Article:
In a 2004 paper published in the Journal of Media Psychology, Dr. Glenn Walters suggests there are three primary factors which make horror films so enticing to certain viewers; tension, relevance, and unreality. Well, whatever the specific attraction, October is a busy time for us horror fanatics. Armed with multiple cable channels and limited DVR space, we scour every available television schedule, meticulously plotting methods to maximize the number of scary flicks to be recorded. It’s often a difficult task as every other network out there seems to be running a month-long movie marathon in celebration of All Hallows’ Eve.
One of the worst offenders is Turner Classic Movies, who every year unleashes dozens of fright films from their vaults in the weeks leading up to Halloween. For traditionalists it’s a dream come true, as this year’s line-up dishes up liberal doses of vintage Universal and Hammer horrors. But along with all the Draculas and Frankenstein Monsters, TCM also has a few obscure offerings airing during the wee hours of the morning that should more than provide those necessary elements horror connoisseurs are clamoring for.
For tension, Mad Love (airing October 8 at 7:30 AM) should more than fit the bill. When concert pianist Stephen Orlac loses both hands in an accident, his wife Yvonne takes him to brilliant surgeon, Dr. Gogol (Peter Lorre!), for transplants. Unfortunately for the young couple, Gogol becomes obsessed with Yvonne and concocts a scheme to take her for himself. He replaces Stephen’s delicate digits with those of a deranged serial killer and then convinces the artist that his new extremities wish to continue their murderous ways. Reality and fantasy begin to merge and it is only in the end that the truth of what is really going on is revealed. Peter Lorre in one of his finest performances is reason enough to watch Mad Love, but the look of the film is pretty nifty as well. A remake of the silent German classic, The Hands of Orlac, Mad Love is proof positive that Hollywood can (or at least once could) produce works of expressionism on a par with the country that invented the art form.
It’s Alive (airing October 29 at 11:00 PM) may seem like an odd choice for relevance, but bear me out. Despite its dubious premise of a mutant killer baby, It’s Alive is actually a pretty solid little B-movie with a surprising amount of heart and thought put into it. John P. Ryan’s performance as the father of the titular terror rises far above what the material calls for, and Larry Cohen’s script offers some compelling food for thought if you take the time to consider the era it was conceived in. Released barely one year after the Roe v Wade decision, the story can’t help but reflect the cultural conflicts being waged over contraception and abortion in the wake of the sexual revolution. More shocking is that the narrative doesn’t always favor the side of the argument one might expect from a Hollywood production. Silly at times, but interesting nevertheless.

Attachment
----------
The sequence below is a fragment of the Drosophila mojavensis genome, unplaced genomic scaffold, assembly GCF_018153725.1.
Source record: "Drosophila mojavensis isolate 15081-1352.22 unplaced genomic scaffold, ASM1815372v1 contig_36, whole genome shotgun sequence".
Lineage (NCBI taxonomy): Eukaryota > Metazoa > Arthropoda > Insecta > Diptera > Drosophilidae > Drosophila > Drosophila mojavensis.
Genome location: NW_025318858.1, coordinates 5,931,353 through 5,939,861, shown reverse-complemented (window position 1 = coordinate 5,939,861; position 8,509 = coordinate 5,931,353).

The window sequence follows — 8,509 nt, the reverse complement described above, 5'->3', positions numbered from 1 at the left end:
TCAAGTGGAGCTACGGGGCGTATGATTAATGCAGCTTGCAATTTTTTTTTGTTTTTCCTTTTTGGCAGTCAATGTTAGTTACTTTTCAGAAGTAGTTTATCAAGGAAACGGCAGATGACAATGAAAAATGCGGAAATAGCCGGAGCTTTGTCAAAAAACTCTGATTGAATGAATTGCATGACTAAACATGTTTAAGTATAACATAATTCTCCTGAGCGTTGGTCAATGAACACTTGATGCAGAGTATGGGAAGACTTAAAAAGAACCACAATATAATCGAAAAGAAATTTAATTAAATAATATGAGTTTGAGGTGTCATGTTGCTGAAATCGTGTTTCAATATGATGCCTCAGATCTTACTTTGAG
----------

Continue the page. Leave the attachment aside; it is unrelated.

Now when it comes to unreality, nothing is more appropriate than House (airing October 10 at 2:00 AM). No, this is not the goofy horror/comedy from the mid-80s starring William Katz (not that there’s anything wrong with that). Hailing from the Land of the Rising Sun, 1977’s House is probably unlike most anything you’ve seen before. Ostensibly about a Japanese schoolgirl named Gorgeous who travels with six friends to spend Summer break at her aunt’s house in the country, what House is really about is anyone’s guess. Some suggest it’s a coming-of-age fable, ala Labyrinth, about a young girl’s difficulties transitioning from adolescence to womanhood. Others suggest it’s just utter nonsense. Whatever the case may be, from the image of a disembodied head flying out of a well and biting one of the teens on her derriere to the spectacle of another girl being eaten by a piano, House is guaranteed to be one of the strangest horror flicks you will ever see.
So, as you can see, be it tension, relevance, or unreality, whatever it is that drives some of us to seek out horror films, Turner Classic Movies has it covered this October. Ah, but what about those films that don’t meet any of those criteria? Not to worry, bad movie lovers, the fine folks at TCM haven’t forgotten that some folks actually enjoy suffering through the worst Hollywood has to offer (I wonder what Dr. Walters would have to say about that?).
You know how sometimes an idea sounds weird on paper, but once it’s put to film it all comes together to make something interesting? Well, Hillbillys in a Haunted House (airing October 15 at 3:00 AM) is NOT one of those ideas. There are really only two reasons to watch this movie, and neither of them have anything to do with a good story, good acting, or anything else you can attach the word good to. The first is the sheer novelty of seeing horror royalty the likes of Lon Chaney, Jr., Basil Rathbone and John Carradine teaming up with country singing sensations such as Ferlin Husky, Sonny James, and Merle Haggard. Face it, there will never be another opportunity to watch The Wolfman and The Okie From Muskogee share screen time, so you may as well take advantage of this one. The second reason is that Hillbillys in a Haunted House also features George Barrows and his legendary gorilla suit. You may have already run across George as the Robot Monster or the Gorilla at Large or as any number of other noteworthy apes on film and TV, so why not be a completest and watch him here. There may be no tension, relevance, or unreality, but what else do you have to do at 3:00 in the morning anyway?